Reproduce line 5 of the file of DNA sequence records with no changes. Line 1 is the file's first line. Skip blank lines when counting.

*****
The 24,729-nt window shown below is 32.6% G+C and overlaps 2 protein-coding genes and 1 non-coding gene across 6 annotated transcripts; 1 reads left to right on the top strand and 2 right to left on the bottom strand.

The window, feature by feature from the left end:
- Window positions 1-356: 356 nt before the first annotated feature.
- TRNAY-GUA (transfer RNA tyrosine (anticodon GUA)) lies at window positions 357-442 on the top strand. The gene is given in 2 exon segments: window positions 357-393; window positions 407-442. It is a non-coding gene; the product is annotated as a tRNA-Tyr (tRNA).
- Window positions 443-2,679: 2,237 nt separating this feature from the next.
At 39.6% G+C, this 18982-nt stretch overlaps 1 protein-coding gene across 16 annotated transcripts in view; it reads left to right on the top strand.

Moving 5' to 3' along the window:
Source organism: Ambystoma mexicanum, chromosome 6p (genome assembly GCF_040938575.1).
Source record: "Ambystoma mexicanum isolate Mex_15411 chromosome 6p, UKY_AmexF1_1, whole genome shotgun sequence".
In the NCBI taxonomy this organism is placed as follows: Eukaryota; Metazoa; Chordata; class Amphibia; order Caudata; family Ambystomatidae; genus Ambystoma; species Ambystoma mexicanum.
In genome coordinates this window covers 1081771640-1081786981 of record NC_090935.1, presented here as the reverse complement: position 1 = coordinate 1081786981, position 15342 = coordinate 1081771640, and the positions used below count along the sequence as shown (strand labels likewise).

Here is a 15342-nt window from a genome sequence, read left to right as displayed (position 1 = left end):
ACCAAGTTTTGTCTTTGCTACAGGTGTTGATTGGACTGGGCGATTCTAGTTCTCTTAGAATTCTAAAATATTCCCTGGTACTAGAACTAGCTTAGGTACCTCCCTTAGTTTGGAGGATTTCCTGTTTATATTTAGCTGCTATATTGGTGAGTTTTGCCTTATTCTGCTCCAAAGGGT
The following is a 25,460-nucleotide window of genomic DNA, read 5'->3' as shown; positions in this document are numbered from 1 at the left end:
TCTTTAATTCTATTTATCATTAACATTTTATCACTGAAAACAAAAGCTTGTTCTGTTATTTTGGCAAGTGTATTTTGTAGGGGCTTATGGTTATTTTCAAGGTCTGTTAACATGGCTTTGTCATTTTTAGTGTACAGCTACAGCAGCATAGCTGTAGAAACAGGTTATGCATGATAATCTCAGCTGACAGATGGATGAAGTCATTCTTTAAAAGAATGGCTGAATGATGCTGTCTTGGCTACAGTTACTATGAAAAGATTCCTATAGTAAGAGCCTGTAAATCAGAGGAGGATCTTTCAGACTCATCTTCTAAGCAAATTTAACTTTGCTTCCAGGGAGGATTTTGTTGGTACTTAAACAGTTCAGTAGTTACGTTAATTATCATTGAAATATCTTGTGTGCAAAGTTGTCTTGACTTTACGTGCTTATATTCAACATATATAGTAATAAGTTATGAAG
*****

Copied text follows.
- Window positions 443-2,679: 2,237 nt separating this feature from the next.